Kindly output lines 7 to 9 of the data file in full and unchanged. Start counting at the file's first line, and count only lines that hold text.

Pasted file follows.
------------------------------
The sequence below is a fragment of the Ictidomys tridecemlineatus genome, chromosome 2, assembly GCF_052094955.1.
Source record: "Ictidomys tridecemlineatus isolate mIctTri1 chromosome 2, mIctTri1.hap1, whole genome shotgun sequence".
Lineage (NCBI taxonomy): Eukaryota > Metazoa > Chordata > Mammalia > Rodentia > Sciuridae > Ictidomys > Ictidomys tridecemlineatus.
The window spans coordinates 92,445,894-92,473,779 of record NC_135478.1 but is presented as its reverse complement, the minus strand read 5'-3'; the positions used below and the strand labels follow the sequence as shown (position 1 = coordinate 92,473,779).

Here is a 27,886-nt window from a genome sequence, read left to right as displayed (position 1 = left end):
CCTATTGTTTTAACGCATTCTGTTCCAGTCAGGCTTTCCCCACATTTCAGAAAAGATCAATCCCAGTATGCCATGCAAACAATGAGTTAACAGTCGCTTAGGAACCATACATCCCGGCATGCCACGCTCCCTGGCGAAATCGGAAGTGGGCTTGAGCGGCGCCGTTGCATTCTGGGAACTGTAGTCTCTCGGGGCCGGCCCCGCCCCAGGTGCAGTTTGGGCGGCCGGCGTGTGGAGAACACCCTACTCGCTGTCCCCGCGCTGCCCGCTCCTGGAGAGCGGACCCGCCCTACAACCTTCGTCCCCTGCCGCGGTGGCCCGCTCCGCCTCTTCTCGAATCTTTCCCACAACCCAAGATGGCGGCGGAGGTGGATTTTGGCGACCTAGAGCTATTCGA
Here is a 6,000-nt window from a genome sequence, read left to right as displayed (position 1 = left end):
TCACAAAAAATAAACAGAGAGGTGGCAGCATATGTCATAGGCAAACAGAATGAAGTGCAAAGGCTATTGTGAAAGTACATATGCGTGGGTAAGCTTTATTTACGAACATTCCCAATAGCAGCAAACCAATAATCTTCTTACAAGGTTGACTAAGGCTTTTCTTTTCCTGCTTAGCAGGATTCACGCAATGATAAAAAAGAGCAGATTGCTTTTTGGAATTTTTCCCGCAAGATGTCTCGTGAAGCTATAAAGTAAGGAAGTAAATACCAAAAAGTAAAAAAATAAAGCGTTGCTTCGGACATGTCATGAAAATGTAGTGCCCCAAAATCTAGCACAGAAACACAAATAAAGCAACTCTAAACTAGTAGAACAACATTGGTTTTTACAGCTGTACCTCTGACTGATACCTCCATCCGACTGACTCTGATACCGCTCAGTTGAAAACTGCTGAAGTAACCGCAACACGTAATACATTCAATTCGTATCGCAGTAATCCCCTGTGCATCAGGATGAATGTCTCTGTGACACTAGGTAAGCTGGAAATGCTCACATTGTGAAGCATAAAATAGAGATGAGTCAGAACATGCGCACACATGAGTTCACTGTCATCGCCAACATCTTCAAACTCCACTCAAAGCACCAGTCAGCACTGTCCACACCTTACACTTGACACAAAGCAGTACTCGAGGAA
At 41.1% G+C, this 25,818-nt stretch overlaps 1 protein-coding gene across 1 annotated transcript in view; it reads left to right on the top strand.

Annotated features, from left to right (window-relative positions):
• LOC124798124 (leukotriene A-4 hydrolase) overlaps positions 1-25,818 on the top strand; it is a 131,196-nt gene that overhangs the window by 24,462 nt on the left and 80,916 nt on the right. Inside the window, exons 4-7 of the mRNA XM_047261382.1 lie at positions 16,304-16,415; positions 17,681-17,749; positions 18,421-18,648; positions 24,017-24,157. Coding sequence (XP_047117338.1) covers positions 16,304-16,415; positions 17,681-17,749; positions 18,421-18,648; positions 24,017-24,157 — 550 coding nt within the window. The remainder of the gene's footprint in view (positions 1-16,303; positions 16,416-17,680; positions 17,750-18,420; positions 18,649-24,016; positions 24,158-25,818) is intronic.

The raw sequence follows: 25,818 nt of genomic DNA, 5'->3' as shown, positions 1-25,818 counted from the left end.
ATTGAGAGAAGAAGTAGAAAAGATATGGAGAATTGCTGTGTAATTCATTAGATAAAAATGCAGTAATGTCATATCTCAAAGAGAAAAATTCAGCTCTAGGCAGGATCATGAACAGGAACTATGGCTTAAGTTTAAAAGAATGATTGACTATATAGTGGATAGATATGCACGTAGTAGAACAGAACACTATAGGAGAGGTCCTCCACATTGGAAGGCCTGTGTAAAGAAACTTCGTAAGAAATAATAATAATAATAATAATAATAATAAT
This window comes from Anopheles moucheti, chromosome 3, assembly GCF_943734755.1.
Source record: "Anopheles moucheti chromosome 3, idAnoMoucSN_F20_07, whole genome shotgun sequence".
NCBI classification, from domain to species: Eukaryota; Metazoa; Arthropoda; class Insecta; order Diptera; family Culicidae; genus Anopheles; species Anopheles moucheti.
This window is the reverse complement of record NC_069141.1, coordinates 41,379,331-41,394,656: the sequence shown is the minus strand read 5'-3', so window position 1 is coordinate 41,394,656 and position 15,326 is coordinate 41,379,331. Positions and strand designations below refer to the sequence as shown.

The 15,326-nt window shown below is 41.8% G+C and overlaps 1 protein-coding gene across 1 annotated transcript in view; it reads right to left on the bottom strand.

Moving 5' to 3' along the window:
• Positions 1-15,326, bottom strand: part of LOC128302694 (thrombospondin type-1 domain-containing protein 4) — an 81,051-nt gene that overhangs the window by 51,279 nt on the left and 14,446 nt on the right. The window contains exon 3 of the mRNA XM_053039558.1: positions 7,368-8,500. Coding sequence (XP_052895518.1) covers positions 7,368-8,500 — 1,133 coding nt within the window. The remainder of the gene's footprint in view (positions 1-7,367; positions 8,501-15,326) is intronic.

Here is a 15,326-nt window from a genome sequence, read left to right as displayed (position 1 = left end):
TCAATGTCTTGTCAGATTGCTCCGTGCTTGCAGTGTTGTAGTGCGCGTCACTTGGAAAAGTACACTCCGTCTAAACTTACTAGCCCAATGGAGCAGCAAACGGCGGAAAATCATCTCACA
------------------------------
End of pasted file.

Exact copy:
Here is a 6,000-nt window from a genome sequence, read left to right as displayed (position 1 = left end):
TCACAAAAAATAAACAGAGAGGTGGCAGCATATGTCATAGGCAAACAGAATGAAGTGCAAAGGCTATTGTGAAAGTACATATGCGTGGGTAAGCTTTATTTACGAACATTCCCAATAGCAGCAAACCAATAATCTTCTTACAAGGTTGACTAAGGCTTTTCTTTTCCTGCTTAGCAGGATTCACGCAATGATAAAAAAGAGCAGATTGCTTTTTGGAATTTTTCCCGCAAGATGTCTCGTGAAGCTATAAAGTAAGGAAGTAAATACCAAAAAGTAAAAAAATAAAGCGTTGCTTCGGACATGTCATGAAAATGTAGTGCCCCAAAATCTAGCACAGAAACACAAATAAAGCAACTCTAAACTAGTAGAACAACATTGGTTTTTACAGCTGTACCTCTGACTGATACCTCCATCCGACTGACTCTGATACCGCTCAGTTGAAAACTGCTGAAGTAACCGCAACACGTAATACATTCAATTCGTATCGCAGTAATCCCCTGTGCATCAGGATGAATGTCTCTGTGACACTAGGTAAGCTGGAAATGCTCACATTGTGAAGCATAAAATAGAGATGAGTCAGAACATGCGCACACATGAGTTCACTGTCATCGCCAACATCTTCAAACTCCACTCAAAGCACCAGTCAGCACTGTCCACACCTTACACTTGACACAAAGCAGTACTCGAGGAA
At 41.1% G+C, this 25,818-nt stretch overlaps 1 protein-coding gene across 1 annotated transcript in view; it reads left to right on the top strand.